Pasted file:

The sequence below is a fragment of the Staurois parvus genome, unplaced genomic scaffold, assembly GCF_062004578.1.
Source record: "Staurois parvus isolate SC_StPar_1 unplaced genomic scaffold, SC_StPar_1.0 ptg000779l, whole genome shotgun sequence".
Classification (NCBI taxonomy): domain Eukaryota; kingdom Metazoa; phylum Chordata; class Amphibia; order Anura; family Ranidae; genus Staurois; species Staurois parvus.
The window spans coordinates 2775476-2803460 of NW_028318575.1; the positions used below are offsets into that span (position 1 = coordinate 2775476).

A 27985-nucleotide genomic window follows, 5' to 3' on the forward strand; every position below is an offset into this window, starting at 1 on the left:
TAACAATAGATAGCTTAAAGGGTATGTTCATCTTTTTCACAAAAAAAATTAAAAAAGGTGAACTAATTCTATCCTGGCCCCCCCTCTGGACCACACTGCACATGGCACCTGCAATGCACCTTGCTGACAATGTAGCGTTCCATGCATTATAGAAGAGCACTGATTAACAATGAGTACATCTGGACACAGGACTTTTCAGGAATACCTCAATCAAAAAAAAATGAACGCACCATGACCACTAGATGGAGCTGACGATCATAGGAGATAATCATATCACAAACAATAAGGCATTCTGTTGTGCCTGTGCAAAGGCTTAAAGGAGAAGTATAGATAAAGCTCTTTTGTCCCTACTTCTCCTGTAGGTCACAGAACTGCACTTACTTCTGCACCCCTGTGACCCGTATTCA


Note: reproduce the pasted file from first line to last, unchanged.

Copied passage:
The sequence below is a fragment of the Staurois parvus genome, unplaced genomic scaffold, assembly GCF_062004578.1.
Source record: "Staurois parvus isolate SC_StPar_1 unplaced genomic scaffold, SC_StPar_1.0 ptg000779l, whole genome shotgun sequence".
Classification (NCBI taxonomy): domain Eukaryota; kingdom Metazoa; phylum Chordata; class Amphibia; order Anura; family Ranidae; genus Staurois; species Staurois parvus.
The window spans coordinates 2775476-2803460 of NW_028318575.1; the positions used below are offsets into that span (position 1 = coordinate 2775476).

A 27985-nucleotide genomic window follows, 5' to 3' on the forward strand; every position below is an offset into this window, starting at 1 on the left:
TAACAATAGATAGCTTAAAGGGTATGTTCATCTTTTTCACAAAAAAAATTAAAAAAGGTGAACTAATTCTATCCTGGCCCCCCCTCTGGACCACACTGCACATGGCACCTGCAATGCACCTTGCTGACAATGTAGCGTTCCATGCATTATAGAAGAGCACTGATTAACAATGAGTACATCTGGACACAGGACTTTTCAGGAATACCTCAATCAAAAAAAAATGAACGCACCATGACCACTAGATGGAGCTGACGATCATAGGAGATAATCATATCACAAACAATAAGGCATTCTGTTGTGCCTGTGCAAAGGCTTAAAGGAGAAGTATAGATAAAGCTCTTTTGTCCCTACTTCTCCTGTAGGTCACAGAACTGCACTTACTTCTGCACCCCTGTGACCCGTATTCA